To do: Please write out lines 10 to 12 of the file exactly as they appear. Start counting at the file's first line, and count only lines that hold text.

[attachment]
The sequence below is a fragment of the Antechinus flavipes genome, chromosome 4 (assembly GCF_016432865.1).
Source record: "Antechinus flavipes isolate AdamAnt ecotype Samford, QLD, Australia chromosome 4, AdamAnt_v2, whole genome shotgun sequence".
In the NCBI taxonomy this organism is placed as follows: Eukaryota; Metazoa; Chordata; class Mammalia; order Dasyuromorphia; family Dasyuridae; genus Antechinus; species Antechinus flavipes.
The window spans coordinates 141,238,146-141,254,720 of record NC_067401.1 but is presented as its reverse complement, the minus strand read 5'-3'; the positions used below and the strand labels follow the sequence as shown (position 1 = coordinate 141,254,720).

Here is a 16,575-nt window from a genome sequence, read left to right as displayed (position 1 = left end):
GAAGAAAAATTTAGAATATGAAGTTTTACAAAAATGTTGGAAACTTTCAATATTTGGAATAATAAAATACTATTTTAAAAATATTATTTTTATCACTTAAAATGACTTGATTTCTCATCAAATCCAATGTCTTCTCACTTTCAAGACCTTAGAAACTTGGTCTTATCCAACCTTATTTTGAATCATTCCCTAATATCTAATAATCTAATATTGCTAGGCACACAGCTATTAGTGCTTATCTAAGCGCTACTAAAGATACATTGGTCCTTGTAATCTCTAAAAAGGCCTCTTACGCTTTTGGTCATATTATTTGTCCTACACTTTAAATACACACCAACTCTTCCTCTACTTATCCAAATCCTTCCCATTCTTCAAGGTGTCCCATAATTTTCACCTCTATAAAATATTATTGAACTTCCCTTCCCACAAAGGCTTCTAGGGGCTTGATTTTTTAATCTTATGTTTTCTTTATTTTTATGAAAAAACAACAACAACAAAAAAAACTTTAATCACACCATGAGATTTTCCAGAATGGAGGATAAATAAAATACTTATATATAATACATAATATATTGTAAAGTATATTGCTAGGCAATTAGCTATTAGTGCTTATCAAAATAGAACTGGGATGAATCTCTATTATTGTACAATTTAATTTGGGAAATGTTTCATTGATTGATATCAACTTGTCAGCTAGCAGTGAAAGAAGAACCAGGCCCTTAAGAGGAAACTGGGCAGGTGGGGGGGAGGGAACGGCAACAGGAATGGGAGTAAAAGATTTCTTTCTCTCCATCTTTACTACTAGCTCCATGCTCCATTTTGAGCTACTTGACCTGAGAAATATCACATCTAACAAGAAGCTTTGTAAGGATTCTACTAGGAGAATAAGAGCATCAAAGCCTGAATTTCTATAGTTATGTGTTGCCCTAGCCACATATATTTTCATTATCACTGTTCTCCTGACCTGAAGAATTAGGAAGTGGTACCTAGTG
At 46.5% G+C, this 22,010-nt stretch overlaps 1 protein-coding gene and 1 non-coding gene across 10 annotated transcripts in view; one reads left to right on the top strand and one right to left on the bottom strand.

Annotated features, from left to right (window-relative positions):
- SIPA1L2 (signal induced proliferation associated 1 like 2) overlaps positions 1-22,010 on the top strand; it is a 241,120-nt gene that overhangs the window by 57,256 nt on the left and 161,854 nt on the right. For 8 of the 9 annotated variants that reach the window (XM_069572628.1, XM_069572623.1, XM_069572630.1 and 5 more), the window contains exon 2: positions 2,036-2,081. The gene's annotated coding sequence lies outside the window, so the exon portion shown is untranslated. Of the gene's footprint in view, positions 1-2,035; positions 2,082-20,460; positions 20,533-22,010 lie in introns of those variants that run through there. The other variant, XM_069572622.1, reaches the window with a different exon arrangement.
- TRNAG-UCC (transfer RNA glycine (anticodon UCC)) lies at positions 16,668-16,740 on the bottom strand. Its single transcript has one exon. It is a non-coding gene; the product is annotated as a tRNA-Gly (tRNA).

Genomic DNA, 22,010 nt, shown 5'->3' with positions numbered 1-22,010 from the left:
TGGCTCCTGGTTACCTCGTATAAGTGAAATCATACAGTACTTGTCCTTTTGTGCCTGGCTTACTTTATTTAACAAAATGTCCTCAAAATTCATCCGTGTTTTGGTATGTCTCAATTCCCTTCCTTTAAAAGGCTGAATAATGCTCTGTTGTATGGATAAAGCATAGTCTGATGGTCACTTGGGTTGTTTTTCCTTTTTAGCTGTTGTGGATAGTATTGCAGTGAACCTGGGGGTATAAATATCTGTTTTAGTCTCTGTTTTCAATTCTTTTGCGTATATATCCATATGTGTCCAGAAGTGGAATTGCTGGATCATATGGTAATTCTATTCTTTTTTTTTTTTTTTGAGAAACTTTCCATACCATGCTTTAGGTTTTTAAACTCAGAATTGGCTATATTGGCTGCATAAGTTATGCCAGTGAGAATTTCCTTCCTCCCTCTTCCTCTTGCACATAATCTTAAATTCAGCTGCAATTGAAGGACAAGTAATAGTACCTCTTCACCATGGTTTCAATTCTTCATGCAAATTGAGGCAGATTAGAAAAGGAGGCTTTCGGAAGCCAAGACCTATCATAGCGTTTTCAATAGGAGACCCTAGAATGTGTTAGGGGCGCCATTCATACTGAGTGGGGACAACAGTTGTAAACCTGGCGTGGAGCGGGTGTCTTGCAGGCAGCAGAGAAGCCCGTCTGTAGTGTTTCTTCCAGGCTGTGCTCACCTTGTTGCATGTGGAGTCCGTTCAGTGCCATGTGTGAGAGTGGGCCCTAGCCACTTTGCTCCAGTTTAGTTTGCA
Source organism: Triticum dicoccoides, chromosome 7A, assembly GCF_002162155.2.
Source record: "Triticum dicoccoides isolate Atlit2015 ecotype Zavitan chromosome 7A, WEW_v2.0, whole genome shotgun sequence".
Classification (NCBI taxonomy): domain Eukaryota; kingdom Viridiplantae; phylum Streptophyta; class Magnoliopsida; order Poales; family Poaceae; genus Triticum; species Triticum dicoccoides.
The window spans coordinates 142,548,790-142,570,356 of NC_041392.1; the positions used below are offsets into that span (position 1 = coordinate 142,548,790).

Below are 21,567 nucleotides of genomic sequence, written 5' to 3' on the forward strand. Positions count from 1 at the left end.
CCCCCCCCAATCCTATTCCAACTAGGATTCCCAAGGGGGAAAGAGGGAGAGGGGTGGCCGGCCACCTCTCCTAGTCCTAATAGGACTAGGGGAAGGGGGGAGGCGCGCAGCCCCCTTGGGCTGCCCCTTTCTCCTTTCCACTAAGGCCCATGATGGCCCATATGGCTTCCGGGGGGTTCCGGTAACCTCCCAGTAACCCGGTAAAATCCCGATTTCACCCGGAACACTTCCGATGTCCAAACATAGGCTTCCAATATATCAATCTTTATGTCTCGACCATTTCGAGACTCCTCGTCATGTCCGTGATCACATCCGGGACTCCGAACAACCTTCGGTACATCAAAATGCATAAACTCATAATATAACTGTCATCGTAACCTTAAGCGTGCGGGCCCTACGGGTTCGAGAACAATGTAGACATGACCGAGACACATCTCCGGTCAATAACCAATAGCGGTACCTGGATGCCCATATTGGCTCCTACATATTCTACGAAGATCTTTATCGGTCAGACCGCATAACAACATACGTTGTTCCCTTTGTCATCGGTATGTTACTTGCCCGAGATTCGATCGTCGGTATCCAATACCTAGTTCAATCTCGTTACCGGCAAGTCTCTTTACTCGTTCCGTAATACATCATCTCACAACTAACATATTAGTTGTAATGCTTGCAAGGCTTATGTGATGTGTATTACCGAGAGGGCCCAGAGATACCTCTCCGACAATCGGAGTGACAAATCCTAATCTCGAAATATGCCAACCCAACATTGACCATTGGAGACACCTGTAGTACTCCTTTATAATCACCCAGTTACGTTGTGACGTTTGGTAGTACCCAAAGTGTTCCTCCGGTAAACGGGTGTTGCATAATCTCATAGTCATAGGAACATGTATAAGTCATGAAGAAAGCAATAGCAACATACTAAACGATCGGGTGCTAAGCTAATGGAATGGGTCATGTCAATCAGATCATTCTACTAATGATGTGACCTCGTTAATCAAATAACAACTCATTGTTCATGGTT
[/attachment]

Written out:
- TRNAG-UCC (transfer RNA glycine (anticodon UCC)) lies at positions 16,668-16,740 on the bottom strand. Its single transcript has one exon. It is a non-coding gene; the product is annotated as a tRNA-Gly (tRNA).

Genomic DNA, 22,010 nt, shown 5'->3' with positions numbered 1-22,010 from the left:
TGGCTCCTGGTTACCTCGTATAAGTGAAATCATACAGTACTTGTCCTTTTGTGCCTGGCTTACTTTATTTAACAAAATGTCCTCAAAATTCATCCGTGTTTTGGTATGTCTCAATTCCCTTCCTTTAAAAGGCTGAATAATGCTCTGTTGTATGGATAAAGCATAGTCTGATGGTCACTTGGGTTGTTTTTCCTTTTTAGCTGTTGTGGATAGTATTGCAGTGAACCTGGGGGTATAAATATCTGTTTTAGTCTCTGTTTTCAATTCTTTTGCGTATATATCCATATGTGTCCAGAAGTGGAATTGCTGGATCATATGGTAATTCTATTCTTTTTTTTTTTTTTTGAGAAACTTTCCATACCATGCTTTAGGTTTTTAAACTCAGAATTGGCTATATTGGCTGCATAAGTTATGCCAGTGAGAATTTCCTTCCTCCCTCTTCCTCTTGCACATAATCTTAAATTCAGCTGCAATTGAAGGACAAGTAATAGTACCTCTTCACCATGGTTTCAATTCTTCATGCAAATTGAGGCAGATTAGAAAAGGAGGCTTTCGGAAGCCAAGACCTATCATAGCGTTTTCAATAGGAGACCCTAGAATGTGTTAGGGGCGCCATTCATACTGAGTGGGGACAACAGTTGTAAACCTGGCGTGGAGCGGGTGTCTTGCAGGCAGCAGAGAAGCCCGTCTGTAGTGTTTCTTCCAGGCTGTGCTCACCTTGTTGCATGTGGAGTCCGTTCAGTGCCATGTGTGAGAGTGGGCCCTAGCCACTTTGCTCCAGTTTAGTTTGCA